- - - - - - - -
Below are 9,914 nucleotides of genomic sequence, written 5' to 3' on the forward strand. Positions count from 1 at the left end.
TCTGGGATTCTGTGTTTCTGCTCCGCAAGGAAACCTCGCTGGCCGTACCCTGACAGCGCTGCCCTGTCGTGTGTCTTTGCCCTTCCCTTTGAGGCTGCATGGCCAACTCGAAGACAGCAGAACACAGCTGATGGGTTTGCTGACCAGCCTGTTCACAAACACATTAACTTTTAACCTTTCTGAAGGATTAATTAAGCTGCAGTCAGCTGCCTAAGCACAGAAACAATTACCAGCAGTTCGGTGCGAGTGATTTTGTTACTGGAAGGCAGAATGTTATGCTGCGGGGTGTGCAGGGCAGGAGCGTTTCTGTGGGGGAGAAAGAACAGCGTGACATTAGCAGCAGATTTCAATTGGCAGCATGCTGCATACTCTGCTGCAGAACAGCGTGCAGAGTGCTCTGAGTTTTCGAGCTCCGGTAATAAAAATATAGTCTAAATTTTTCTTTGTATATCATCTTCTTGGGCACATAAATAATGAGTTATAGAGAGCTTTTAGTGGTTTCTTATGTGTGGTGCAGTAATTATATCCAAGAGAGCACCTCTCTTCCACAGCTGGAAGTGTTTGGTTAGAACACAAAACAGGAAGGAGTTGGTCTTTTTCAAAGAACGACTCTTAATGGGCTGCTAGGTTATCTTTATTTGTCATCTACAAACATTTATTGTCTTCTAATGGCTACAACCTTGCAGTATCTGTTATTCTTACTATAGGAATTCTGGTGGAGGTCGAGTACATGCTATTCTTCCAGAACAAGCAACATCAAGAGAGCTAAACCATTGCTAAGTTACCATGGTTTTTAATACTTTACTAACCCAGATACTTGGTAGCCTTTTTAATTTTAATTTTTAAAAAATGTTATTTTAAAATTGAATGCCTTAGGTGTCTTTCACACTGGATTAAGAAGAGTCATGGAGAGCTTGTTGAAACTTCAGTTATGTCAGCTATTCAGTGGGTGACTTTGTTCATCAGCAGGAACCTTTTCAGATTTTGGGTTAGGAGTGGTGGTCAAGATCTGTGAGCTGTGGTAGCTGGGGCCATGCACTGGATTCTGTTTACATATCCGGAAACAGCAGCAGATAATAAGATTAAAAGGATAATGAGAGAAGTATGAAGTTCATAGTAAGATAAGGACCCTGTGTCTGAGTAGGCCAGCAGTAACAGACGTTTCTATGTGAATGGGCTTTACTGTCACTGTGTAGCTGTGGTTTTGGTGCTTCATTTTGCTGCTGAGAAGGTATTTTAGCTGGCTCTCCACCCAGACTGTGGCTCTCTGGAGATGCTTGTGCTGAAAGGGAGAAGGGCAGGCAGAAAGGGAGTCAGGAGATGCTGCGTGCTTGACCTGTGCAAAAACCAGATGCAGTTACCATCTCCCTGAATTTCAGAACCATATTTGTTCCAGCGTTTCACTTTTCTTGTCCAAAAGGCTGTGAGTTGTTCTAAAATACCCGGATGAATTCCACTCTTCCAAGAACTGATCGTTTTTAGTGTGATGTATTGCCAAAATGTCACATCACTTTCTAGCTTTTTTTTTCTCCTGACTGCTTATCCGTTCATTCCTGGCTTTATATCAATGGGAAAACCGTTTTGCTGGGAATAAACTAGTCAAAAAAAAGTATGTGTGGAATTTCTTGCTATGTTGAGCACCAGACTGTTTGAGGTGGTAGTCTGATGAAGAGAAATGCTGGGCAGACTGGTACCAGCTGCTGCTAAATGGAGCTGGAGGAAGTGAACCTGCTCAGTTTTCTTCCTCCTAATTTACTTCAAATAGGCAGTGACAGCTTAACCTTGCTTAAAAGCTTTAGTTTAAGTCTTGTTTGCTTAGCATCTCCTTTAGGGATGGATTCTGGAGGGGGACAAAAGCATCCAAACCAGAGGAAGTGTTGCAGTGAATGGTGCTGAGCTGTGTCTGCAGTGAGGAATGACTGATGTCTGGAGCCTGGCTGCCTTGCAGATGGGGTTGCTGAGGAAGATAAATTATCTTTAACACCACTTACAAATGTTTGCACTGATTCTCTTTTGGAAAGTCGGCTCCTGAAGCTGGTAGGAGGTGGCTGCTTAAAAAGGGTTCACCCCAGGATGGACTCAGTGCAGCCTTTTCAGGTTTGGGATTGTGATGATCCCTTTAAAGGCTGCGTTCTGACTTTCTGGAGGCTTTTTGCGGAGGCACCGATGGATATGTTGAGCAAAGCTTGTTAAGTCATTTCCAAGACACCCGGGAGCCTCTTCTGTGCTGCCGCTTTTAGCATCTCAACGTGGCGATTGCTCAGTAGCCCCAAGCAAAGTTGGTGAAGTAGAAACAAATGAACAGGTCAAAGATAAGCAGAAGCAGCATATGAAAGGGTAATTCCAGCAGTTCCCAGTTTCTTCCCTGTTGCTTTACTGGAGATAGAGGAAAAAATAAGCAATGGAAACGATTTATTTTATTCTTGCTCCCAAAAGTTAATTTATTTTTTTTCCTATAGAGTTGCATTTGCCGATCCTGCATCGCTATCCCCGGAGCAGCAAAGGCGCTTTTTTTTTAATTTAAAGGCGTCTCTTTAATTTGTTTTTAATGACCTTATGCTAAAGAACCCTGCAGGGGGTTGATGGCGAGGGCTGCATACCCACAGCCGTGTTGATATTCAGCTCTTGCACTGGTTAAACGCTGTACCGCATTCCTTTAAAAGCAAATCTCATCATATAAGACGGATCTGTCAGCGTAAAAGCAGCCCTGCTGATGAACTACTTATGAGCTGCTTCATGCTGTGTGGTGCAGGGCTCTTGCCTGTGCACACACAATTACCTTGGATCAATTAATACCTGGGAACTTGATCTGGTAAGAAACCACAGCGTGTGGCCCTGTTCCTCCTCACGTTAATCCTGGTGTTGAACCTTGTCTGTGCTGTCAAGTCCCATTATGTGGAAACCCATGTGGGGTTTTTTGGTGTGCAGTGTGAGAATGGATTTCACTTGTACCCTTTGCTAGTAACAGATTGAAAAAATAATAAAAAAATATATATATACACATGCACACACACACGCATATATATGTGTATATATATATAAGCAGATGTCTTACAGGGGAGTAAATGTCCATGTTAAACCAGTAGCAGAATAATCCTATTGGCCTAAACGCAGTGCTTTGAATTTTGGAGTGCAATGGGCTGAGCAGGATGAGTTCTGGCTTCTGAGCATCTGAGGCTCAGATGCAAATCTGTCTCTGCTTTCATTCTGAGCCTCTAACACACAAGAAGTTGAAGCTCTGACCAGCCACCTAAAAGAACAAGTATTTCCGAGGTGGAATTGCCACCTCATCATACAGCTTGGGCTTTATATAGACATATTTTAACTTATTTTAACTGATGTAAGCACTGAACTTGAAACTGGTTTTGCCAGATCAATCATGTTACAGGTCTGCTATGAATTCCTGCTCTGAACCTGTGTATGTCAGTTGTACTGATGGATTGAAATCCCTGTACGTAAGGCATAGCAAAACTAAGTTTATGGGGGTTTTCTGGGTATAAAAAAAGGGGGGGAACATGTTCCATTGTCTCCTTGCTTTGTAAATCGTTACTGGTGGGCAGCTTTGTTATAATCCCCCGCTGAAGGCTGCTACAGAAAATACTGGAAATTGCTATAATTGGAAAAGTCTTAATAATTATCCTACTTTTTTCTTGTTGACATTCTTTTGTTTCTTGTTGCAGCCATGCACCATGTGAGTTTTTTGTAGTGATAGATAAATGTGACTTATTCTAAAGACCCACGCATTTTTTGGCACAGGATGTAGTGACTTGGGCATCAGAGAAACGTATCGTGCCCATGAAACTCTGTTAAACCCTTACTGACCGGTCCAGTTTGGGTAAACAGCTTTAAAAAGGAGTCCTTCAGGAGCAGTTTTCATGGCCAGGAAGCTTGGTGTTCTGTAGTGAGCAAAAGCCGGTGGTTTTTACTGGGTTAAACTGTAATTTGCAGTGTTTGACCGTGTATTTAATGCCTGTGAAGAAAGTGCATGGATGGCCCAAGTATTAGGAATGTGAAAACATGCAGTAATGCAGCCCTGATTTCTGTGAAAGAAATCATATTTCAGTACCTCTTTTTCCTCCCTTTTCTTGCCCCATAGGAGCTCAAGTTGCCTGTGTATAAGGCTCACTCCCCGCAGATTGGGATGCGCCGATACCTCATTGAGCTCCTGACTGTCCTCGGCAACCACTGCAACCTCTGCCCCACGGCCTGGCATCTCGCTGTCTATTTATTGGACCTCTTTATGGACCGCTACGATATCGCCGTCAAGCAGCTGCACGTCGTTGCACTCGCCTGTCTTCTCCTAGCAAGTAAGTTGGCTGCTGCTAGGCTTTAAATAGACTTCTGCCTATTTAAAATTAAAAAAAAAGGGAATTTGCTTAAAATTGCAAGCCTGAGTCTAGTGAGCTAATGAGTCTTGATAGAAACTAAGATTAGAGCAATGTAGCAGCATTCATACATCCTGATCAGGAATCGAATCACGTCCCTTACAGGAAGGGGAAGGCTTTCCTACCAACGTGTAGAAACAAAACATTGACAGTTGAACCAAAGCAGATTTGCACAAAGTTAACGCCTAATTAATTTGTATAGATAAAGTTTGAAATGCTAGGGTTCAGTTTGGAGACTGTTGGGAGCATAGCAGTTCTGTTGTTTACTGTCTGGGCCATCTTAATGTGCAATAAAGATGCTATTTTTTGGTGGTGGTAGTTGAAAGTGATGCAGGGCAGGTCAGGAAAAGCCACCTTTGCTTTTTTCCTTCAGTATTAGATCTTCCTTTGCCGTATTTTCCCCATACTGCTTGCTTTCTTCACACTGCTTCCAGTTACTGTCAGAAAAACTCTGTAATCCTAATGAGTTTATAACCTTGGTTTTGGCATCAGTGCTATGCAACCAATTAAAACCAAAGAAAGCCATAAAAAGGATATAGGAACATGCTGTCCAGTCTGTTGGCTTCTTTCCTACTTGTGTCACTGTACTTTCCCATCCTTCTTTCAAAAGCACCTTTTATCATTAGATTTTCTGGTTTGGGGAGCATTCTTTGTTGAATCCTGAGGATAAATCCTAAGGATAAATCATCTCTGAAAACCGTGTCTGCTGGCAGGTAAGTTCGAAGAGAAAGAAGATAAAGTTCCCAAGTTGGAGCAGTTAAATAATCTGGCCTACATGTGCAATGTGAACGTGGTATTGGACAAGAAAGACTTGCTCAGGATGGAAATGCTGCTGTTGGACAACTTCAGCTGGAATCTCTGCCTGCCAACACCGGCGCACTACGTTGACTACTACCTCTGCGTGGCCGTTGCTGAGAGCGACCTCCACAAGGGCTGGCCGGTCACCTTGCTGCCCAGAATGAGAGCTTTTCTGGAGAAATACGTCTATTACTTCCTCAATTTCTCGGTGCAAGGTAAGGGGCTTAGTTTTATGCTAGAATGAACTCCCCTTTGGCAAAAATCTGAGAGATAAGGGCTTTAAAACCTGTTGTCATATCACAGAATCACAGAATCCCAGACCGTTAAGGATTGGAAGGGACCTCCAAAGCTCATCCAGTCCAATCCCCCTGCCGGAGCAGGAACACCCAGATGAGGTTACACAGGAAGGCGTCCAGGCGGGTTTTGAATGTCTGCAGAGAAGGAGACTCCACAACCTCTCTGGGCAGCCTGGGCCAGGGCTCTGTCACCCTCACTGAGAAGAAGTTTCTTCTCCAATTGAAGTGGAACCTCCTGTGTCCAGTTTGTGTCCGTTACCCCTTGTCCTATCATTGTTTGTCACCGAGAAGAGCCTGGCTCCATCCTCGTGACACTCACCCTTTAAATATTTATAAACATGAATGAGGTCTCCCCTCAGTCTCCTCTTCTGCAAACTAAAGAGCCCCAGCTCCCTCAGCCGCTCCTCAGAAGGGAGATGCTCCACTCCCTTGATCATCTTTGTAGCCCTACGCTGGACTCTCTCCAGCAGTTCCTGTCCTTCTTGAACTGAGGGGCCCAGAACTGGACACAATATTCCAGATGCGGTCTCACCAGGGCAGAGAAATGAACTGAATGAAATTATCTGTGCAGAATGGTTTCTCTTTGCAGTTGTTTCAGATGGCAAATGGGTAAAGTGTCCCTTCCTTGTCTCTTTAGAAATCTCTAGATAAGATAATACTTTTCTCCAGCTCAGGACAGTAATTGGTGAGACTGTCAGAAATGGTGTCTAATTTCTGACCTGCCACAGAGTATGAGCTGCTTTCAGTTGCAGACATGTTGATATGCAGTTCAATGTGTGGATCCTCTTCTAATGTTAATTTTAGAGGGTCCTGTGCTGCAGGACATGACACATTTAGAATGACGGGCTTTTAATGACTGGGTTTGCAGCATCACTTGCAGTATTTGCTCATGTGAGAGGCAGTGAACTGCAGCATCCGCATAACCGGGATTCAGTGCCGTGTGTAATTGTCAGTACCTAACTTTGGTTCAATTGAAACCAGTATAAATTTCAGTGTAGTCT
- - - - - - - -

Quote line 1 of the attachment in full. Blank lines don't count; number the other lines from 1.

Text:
Below are 9,914 nucleotides of genomic sequence, written 5' to 3' on the forward strand. Positions count from 1 at the left end.